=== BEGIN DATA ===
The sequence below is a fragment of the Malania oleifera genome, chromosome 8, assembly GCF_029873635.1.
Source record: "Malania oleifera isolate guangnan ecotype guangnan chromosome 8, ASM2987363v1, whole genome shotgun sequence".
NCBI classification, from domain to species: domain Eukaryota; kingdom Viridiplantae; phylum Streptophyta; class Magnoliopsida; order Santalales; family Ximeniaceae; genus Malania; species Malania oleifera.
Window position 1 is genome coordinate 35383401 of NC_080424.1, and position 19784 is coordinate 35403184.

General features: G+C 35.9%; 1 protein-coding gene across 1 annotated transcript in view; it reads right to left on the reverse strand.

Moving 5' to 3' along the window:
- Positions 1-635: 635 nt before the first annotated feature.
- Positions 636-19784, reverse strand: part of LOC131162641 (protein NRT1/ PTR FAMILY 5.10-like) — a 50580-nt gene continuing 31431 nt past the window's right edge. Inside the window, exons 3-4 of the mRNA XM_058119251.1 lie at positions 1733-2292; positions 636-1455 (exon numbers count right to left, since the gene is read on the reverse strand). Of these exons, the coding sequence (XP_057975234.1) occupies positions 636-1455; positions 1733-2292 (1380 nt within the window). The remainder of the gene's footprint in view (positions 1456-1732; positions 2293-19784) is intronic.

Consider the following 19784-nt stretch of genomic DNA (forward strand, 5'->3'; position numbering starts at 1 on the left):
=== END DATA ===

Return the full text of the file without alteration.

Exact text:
The sequence below is a fragment of the Malania oleifera genome, chromosome 8, assembly GCF_029873635.1.
Source record: "Malania oleifera isolate guangnan ecotype guangnan chromosome 8, ASM2987363v1, whole genome shotgun sequence".
NCBI classification, from domain to species: domain Eukaryota; kingdom Viridiplantae; phylum Streptophyta; class Magnoliopsida; order Santalales; family Ximeniaceae; genus Malania; species Malania oleifera.
Window position 1 is genome coordinate 35383401 of NC_080424.1, and position 19784 is coordinate 35403184.

General features: G+C 35.9%; 1 protein-coding gene across 1 annotated transcript in view; it reads right to left on the reverse strand.

Moving 5' to 3' along the window:
- Positions 1-635: 635 nt before the first annotated feature.
- Positions 636-19784, reverse strand: part of LOC131162641 (protein NRT1/ PTR FAMILY 5.10-like) — a 50580-nt gene continuing 31431 nt past the window's right edge. Inside the window, exons 3-4 of the mRNA XM_058119251.1 lie at positions 1733-2292; positions 636-1455 (exon numbers count right to left, since the gene is read on the reverse strand). Of these exons, the coding sequence (XP_057975234.1) occupies positions 636-1455; positions 1733-2292 (1380 nt within the window). The remainder of the gene's footprint in view (positions 1456-1732; positions 2293-19784) is intronic.

Consider the following 19784-nt stretch of genomic DNA (forward strand, 5'->3'; position numbering starts at 1 on the left):